Is Your Car Totaled After a Flood?

In the past, when a person asked questions like, “Is your car totaled after a flood?” Most people would probably say a resounding yes. We thought so too after a storm made the Delaware River overflow its banks, totally dunking our two cars.  Our house was pretty easy to deal with.  We called a great Trenton-based water restoration business and it was fully covered by insurance.  However, the insurance with the car was a little different.  Since many business practices have changed over the years, insurance companies are doing everything to hold on to that extra dollar. It is also important to note that the decisions being made today are not always in the consumer’s favor, especially because of the huge impact that Katrina had on this industry (i.e. yielded over 200,000 flooded cars). Therefore, the answer to this question is not a simple yes or no. With this being said, here’s some facts about insurance estimates as they relate to car flood claims.

Hidden Damage Not Part of the Estimate

In some cases, a car that has been in a flood may not be automatically totaled by the adjuster. In fact, when the adjuster looks over the car, they may intentionally overlook water damage that is not visible to naked eye. Therefore, they may write up their claim based on only the things that they can identify quickly with their assessment. Unfortunately, this practice can leave the vehicle owner at a big loss in the future since some problems may not appear at all until after the claim has been settled. For instance, if the water damage flood was severe enough, it could impact the vehicle’s entire electrical system. When this occurs, the vehicle owner may have to pay hundreds to thousands of dollars out of pocket for their repairs.

Cars Being Sold All Over the Country with Flood Damage

When an individual purchases a used car today, it is important that they do a thorough job of researching the vehicle’s history. This research can be done in numerous ways, however, the most accurate way of getting the facts is doing a search on the vehicles vin number. With this research, the information that the prospective buyer discovers can be used in their decision to make the purchase. Since the situations for each search can vary, the actions taken after the search may result in the person making the purchase or moving on to another used car for consideration. For those who want to make sure that they are making a smart decision, it is essential for them to eliminate any potential car purchases that involve any type of flood damage. This is because the number of cars being sold with flood damage has increased greatly over the years. Many of which are due to insurance companies not totaling the vehicle when it has sustained flood damage and other reasons. Therefore, if an individual is trying to buy a used car, many professionals in the industry will say do not buy a used car that comes from areas that are known for having floods in their areas. In specific, cars that have crossed borders and are being sold in other states.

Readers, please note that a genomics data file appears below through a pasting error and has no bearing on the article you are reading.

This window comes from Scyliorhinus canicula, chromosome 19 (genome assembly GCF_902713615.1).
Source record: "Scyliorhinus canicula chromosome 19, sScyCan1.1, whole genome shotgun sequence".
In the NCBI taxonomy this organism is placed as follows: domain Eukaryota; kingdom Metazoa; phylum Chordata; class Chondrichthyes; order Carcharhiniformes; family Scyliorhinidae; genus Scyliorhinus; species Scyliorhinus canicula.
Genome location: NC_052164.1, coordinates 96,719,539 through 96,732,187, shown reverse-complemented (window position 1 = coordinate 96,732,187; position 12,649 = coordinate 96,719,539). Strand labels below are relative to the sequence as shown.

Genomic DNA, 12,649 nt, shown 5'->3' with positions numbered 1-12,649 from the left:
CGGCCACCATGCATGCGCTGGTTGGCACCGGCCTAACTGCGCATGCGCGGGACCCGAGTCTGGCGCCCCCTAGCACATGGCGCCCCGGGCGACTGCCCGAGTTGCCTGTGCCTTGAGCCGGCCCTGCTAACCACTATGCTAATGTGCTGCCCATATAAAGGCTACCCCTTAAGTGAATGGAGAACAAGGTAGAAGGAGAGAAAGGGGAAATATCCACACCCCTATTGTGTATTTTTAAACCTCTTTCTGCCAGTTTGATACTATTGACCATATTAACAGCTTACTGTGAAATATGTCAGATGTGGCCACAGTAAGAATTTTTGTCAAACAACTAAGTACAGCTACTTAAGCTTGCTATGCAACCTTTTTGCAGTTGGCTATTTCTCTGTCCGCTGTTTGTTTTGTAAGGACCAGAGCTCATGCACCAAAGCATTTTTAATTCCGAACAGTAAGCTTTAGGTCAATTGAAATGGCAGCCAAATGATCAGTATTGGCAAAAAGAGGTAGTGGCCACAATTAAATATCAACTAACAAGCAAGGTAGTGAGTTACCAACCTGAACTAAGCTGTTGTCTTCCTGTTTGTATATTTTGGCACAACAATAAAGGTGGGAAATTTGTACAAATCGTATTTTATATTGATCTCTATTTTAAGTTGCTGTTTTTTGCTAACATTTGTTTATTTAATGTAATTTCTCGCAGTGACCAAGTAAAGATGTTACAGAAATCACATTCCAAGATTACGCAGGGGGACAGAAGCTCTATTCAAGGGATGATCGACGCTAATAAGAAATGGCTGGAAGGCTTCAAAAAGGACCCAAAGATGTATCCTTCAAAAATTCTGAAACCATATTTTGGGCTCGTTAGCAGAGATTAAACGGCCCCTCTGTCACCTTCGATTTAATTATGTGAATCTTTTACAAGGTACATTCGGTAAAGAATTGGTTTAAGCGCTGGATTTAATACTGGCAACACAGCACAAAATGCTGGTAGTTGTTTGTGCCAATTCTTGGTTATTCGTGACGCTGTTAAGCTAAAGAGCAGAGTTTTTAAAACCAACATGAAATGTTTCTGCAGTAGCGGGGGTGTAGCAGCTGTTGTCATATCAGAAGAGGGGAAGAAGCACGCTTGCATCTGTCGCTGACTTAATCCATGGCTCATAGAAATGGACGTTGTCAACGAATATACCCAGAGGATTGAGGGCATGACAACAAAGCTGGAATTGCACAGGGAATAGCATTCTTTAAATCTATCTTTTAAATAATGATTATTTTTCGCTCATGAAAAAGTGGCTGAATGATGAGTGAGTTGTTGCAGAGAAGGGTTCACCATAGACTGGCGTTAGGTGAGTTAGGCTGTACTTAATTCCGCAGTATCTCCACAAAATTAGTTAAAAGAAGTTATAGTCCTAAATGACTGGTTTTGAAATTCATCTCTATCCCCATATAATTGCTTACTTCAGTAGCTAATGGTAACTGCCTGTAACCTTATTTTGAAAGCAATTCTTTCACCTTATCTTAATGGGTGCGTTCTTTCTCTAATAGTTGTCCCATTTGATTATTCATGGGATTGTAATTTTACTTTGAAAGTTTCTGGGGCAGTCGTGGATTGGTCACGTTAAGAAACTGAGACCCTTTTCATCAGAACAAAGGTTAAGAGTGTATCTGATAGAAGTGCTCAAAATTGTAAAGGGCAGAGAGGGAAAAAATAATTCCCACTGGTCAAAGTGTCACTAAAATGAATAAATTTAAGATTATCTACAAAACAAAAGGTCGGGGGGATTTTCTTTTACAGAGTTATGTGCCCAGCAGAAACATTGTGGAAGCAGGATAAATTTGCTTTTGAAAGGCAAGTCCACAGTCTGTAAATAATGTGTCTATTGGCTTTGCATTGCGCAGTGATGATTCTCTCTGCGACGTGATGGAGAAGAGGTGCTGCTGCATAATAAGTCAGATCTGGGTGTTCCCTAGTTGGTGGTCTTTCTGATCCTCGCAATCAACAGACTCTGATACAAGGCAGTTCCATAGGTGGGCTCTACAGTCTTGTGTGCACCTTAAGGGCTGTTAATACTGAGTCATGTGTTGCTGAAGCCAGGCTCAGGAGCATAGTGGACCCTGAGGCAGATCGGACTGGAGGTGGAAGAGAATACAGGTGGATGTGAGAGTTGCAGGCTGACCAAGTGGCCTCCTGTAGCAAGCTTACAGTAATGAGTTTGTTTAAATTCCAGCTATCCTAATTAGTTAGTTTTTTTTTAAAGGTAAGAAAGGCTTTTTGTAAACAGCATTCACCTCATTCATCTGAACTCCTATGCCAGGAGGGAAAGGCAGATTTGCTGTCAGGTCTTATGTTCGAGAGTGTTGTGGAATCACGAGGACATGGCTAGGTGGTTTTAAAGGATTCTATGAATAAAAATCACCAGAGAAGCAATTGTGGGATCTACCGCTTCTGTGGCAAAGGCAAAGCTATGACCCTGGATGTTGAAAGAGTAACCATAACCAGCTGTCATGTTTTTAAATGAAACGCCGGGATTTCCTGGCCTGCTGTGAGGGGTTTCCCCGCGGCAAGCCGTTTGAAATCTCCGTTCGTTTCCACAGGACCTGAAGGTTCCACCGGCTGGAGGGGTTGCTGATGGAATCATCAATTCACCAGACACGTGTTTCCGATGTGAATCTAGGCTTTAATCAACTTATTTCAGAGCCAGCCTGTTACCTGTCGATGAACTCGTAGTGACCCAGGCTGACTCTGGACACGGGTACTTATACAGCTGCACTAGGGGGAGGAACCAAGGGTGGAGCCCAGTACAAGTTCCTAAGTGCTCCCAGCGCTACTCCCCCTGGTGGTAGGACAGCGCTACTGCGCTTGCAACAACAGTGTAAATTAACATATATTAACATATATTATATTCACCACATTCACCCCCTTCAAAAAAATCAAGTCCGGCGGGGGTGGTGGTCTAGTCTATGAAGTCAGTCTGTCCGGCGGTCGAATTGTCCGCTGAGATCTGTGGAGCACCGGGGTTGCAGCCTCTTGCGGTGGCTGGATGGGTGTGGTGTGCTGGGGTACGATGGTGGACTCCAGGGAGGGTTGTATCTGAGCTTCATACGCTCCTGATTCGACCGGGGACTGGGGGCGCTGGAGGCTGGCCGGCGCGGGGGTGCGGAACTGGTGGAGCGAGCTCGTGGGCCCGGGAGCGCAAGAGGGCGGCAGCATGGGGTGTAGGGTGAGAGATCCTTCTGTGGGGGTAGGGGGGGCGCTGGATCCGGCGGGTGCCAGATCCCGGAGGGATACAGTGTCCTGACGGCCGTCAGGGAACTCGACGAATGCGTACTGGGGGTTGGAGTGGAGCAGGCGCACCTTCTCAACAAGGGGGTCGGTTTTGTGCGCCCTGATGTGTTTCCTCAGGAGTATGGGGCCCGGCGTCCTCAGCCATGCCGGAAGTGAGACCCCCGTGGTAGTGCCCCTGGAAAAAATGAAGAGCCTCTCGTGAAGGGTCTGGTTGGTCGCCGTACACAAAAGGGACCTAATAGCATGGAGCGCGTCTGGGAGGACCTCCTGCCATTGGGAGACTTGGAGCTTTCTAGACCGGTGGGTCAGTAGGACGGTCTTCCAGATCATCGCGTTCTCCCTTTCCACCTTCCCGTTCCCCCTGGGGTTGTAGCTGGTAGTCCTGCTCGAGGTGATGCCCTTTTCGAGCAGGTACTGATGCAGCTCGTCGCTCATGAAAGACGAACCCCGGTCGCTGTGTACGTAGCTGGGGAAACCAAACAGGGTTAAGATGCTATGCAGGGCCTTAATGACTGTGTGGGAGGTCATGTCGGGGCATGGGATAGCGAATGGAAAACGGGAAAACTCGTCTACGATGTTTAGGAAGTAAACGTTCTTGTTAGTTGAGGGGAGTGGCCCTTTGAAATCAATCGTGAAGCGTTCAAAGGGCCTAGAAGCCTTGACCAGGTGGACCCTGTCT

When Are Cars Totaled?

Based on comments from numerous resources on the Internet and other creditable resources, some people are having to fight for their cars to be totaled when they have been involved in a flood. So, it is essential for people who have these situations to understand the practices of an insurance company if these situations do occur. For instance, it is important to note that a car may be totaled automatically by most insurance companies when:

  • The vehicle is swimming in mud and there is no possibility of cleaning it up or even estimating the extent of damage to the electrical system
  • Vehicle is no longer functional because the water damage is too severe
  • Water reaches the bottom of the dashboard
  • Cost of repairs more than value of the car

These decisions are also made based on the type of water involved in flood. For instance, a distinction for damage is made based on salt water flooding, blackish water flooding, or clear water flooding. With salt water flooding and blackish water creating all kinds of expensive problems, the insurance company may total the vehicle right away.

As stated previously, the response to this question is not always as simple as one may think. With business practices changing dramatically in the insurance industry over the years, and so many cars being affected by flooding in certain geographical locations, the decisions to total the car can vary greatly from one insurance company and claim to another.